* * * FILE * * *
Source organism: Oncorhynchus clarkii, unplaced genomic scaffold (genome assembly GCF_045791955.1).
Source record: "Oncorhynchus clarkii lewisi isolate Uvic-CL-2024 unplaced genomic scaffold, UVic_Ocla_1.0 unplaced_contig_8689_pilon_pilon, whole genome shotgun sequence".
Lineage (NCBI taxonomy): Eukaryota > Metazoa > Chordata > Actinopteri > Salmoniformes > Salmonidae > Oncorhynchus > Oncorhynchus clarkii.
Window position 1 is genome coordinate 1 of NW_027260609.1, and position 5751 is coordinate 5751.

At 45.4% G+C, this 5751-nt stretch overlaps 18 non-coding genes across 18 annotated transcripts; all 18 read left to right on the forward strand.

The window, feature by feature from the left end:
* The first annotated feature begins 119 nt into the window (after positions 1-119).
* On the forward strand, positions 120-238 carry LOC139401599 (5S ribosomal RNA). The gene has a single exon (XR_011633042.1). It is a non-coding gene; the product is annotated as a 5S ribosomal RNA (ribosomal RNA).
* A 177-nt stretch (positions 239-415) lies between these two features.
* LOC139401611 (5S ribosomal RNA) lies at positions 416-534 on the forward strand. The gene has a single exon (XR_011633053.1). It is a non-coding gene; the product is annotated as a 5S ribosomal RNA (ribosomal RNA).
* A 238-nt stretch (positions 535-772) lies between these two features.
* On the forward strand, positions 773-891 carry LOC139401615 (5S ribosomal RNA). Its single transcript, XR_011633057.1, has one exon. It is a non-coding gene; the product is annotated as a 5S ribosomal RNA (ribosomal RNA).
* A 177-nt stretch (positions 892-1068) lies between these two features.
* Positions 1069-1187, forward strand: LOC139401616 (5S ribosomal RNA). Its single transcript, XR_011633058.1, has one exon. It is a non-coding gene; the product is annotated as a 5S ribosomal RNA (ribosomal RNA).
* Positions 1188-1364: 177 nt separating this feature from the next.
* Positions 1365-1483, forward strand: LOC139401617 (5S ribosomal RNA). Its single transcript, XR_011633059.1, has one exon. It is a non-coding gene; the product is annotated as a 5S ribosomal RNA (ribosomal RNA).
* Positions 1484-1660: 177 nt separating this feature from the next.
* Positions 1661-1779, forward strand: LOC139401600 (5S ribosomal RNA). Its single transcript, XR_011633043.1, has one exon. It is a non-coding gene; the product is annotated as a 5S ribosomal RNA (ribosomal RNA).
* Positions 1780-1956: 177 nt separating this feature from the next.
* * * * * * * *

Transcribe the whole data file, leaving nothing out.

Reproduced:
Source organism: Oncorhynchus clarkii, unplaced genomic scaffold (genome assembly GCF_045791955.1).
Source record: "Oncorhynchus clarkii lewisi isolate Uvic-CL-2024 unplaced genomic scaffold, UVic_Ocla_1.0 unplaced_contig_8689_pilon_pilon, whole genome shotgun sequence".
Lineage (NCBI taxonomy): Eukaryota > Metazoa > Chordata > Actinopteri > Salmoniformes > Salmonidae > Oncorhynchus > Oncorhynchus clarkii.
Window position 1 is genome coordinate 1 of NW_027260609.1, and position 5751 is coordinate 5751.

At 45.4% G+C, this 5751-nt stretch overlaps 18 non-coding genes across 18 annotated transcripts; all 18 read left to right on the forward strand.

The window, feature by feature from the left end:
* The first annotated feature begins 119 nt into the window (after positions 1-119).
* On the forward strand, positions 120-238 carry LOC139401599 (5S ribosomal RNA). The gene has a single exon (XR_011633042.1). It is a non-coding gene; the product is annotated as a 5S ribosomal RNA (ribosomal RNA).
* A 177-nt stretch (positions 239-415) lies between these two features.
* LOC139401611 (5S ribosomal RNA) lies at positions 416-534 on the forward strand. The gene has a single exon (XR_011633053.1). It is a non-coding gene; the product is annotated as a 5S ribosomal RNA (ribosomal RNA).
* A 238-nt stretch (positions 535-772) lies between these two features.
* On the forward strand, positions 773-891 carry LOC139401615 (5S ribosomal RNA). Its single transcript, XR_011633057.1, has one exon. It is a non-coding gene; the product is annotated as a 5S ribosomal RNA (ribosomal RNA).
* A 177-nt stretch (positions 892-1068) lies between these two features.
* Positions 1069-1187, forward strand: LOC139401616 (5S ribosomal RNA). Its single transcript, XR_011633058.1, has one exon. It is a non-coding gene; the product is annotated as a 5S ribosomal RNA (ribosomal RNA).
* Positions 1188-1364: 177 nt separating this feature from the next.
* Positions 1365-1483, forward strand: LOC139401617 (5S ribosomal RNA). Its single transcript, XR_011633059.1, has one exon. It is a non-coding gene; the product is annotated as a 5S ribosomal RNA (ribosomal RNA).
* Positions 1484-1660: 177 nt separating this feature from the next.
* Positions 1661-1779, forward strand: LOC139401600 (5S ribosomal RNA). Its single transcript, XR_011633043.1, has one exon. It is a non-coding gene; the product is annotated as a 5S ribosomal RNA (ribosomal RNA).
* Positions 1780-1956: 177 nt separating this feature from the next.